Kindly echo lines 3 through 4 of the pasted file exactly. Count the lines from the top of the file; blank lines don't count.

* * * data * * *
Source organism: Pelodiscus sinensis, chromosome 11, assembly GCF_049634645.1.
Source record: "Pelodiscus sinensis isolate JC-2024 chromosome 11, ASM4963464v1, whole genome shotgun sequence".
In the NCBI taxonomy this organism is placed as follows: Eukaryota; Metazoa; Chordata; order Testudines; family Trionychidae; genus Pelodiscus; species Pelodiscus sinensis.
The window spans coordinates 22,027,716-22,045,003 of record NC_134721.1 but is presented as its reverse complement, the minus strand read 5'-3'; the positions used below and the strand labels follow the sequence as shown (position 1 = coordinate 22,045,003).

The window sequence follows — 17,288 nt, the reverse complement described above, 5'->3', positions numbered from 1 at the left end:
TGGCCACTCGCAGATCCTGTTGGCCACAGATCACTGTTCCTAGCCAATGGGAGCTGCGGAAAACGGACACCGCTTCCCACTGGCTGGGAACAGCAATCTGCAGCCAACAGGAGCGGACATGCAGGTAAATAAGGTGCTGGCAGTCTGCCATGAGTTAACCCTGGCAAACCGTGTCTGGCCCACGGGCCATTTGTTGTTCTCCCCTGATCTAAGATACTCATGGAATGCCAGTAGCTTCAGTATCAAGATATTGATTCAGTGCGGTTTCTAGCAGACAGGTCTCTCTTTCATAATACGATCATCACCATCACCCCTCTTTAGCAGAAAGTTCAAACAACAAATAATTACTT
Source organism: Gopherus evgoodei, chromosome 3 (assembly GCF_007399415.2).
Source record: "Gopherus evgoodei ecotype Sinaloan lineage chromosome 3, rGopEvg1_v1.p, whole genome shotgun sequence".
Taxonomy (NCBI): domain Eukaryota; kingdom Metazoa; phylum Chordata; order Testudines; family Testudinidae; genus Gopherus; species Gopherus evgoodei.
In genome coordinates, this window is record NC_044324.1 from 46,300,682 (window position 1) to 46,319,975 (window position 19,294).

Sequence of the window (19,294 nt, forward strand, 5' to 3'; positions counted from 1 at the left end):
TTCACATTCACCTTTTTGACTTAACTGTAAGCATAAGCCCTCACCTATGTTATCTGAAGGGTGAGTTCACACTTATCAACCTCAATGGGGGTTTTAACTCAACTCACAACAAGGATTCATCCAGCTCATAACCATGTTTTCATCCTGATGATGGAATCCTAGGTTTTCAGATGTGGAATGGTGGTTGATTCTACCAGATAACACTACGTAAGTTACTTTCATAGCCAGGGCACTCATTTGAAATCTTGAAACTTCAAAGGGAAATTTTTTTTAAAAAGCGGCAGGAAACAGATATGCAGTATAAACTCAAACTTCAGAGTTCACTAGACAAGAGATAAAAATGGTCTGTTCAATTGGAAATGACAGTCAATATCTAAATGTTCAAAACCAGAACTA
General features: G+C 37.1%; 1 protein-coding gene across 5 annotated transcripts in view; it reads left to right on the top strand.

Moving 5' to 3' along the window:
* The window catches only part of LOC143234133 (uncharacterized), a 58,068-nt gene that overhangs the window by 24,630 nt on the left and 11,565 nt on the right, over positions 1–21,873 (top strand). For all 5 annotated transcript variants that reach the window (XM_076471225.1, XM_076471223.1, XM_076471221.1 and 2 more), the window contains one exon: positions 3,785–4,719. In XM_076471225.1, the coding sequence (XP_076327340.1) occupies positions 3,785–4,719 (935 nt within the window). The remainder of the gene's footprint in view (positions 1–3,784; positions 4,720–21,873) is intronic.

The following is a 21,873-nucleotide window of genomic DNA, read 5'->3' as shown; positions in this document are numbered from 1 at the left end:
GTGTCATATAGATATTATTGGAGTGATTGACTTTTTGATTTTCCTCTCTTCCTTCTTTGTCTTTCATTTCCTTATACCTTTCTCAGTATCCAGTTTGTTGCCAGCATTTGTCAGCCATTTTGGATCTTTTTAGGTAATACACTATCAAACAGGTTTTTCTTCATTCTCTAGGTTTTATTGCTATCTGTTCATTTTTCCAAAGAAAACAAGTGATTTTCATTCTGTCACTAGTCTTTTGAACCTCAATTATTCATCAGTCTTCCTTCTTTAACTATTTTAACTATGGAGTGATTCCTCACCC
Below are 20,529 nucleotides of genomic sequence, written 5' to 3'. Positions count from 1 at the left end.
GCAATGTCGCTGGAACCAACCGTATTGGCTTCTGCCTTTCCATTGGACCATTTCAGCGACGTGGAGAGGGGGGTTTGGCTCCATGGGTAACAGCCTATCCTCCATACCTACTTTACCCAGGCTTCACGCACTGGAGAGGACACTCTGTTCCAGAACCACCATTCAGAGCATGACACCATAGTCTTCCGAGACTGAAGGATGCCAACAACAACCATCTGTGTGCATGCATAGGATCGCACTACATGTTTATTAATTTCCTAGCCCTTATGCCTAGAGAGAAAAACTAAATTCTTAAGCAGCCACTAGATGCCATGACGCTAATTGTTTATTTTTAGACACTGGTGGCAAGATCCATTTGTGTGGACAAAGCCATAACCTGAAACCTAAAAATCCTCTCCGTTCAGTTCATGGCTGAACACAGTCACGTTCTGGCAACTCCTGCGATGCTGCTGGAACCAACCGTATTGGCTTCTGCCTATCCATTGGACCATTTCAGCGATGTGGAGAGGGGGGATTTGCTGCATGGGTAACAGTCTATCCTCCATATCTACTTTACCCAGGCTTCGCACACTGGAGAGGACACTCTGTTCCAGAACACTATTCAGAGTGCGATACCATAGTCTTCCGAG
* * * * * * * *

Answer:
In the NCBI taxonomy this organism is placed as follows: Eukaryota; Metazoa; Chordata; order Testudines; family Trionychidae; genus Pelodiscus; species Pelodiscus sinensis.
The window spans coordinates 22,027,716-22,045,003 of record NC_134721.1 but is presented as its reverse complement, the minus strand read 5'-3'; the positions used below and the strand labels follow the sequence as shown (position 1 = coordinate 22,045,003).